By Yuki Pan (15S06D)
“Please look after this bear” reads the yellowed label on Paddington’s neck as he waits, swinging his little bear legs on his worn old suitcase, for a family to provide a home for him. The little brown bear, complete with worn red hat, is familiar to most who grew up in the UK, but probably not here, in tropical Asia. Nonetheless, cultural contexts aside, Paddington is plenty of fun and fluff and all too suitable for the festive season.
Following a disastrous earthquake that destroys his home in Darkest Peru, Paddington is forced to travel across the seas. Armed with nothing but a suitcase full of homemade marmalade and his worn red hat, Paddington arrives in the wintry heart of modern day London, hoping that somebody warm and caring is welcome enough to heed the plea on his tag. Sure enough, the Brown family (Sally Hawkins, Hugh Bonneville, Madeleine Harris and Samuel Joslin) and their eccentric housekeeper, Mrs Bird (Julie Walters) shows up and agree to shelter the lonely bear for one night.
Immediately, the Browns come across as any other suburban family. Although their oldest daughter, Judy Brown (Madeleine Harris), feels that they’re ‘weird’, they look just like any other family, if slightly loose at the strings. Uptight Mr Brown (Hugh Bonneville) is matched with the lively Mrs Brown (Sally Hopkins), and although their personalities appear to be in mild conflict at first, there is much more than meets the eye. The result is lots of screentime dedicated to plenty of good, clean fun with a group of very lively people, all the more with the addition of a bear in their midst.
Paddington bear, voiced by Ben Whishaw, is absolutely lovable. The actor’s deep, honey rich voice is perfect for the fluffy brown creature, filled with childlike wonder and wisdom as he struggles to adapt to urban (and human) life. It’s hard to say if Paddington would be the same with a different actor, but it is undeniable that Ben Whishaw’s voice is what gives Paddington life.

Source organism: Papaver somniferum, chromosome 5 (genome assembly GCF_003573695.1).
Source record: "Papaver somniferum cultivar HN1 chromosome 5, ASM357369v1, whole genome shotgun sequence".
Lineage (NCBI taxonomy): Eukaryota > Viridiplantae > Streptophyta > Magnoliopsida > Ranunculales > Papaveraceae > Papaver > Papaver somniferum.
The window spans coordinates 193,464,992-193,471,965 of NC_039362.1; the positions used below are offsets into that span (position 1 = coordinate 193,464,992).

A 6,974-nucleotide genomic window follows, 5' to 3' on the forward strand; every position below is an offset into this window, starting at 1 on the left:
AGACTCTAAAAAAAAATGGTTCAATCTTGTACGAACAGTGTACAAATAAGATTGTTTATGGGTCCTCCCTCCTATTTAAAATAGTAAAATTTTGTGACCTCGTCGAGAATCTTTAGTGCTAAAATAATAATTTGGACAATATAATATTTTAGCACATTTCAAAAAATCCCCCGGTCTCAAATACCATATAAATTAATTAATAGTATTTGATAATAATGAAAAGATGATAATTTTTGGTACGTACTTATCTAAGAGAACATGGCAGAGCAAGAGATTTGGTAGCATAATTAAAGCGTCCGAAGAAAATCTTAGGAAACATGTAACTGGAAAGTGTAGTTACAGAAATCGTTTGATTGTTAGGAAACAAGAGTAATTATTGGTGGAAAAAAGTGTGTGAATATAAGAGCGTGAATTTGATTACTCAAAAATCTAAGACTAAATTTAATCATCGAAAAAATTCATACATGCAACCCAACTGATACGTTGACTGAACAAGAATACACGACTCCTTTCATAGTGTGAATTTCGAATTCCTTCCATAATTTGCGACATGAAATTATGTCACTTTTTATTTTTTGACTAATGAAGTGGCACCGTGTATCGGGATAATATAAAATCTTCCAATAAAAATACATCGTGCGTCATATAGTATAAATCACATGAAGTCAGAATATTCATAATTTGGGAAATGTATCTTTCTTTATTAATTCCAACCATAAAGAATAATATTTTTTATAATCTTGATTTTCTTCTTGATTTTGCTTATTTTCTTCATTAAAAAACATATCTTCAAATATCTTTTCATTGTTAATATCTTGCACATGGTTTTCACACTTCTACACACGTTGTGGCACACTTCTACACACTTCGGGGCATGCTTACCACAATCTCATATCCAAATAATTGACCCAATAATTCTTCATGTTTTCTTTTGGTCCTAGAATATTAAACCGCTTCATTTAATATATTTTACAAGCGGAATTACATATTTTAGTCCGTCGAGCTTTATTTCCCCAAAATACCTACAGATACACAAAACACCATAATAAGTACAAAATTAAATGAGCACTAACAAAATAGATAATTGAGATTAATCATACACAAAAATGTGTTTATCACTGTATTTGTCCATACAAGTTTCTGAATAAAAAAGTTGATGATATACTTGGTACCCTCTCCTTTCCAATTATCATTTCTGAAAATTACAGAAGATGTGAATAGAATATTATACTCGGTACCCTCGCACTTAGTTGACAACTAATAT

As with any good story, there must be an antagonist. Paddington’s journey to finding a home is obstructed by Millicent (Nicole Kidman), a taxidermy specialist in the British Museum. Sleek and lean, Millicent feels like Cruella de Vil brought to life tenfold, now with the Browns’ grumpy old neighbour, Mr Curry (Peter Capaldi), and the entire Mission Impossible inventory to help her achieve her nefarious goal ‐ to turn walking, talking Paddington into a dust collecting specimen. Naturally, Millicent oozes villainess from head to toe, but not with the cartoon like awkwardness that many family film antagonists are. Nicole Kidman plays her character with solemnity and grace, and it is glorious (if a little terrifying) to watch.
The humour in Paddington is well conceived, with a mixture of slapstick (Paddington’s misadventures in the Browns’ bathroom) and situational (when Mr Brown is forced to make small talk with a very interested receptionist while dressed as a janitress), enjoyable no matter your age. The film’s family friendly message is loud and clear: a home isn’t simply a place to live. Paddington reminds us that a movie doesn’t need to be deeply philosophical or gut wrenching to be good.
The Brown household, and Paddington’s adventures illustrate this in a brilliantly lively way, with bright colours and Wes Anderson-esque linear storytelling, and goodness, don’t we need a little cheer this season? We hope you, too, have plenty of fun with your family, friends and Paddington bear this December.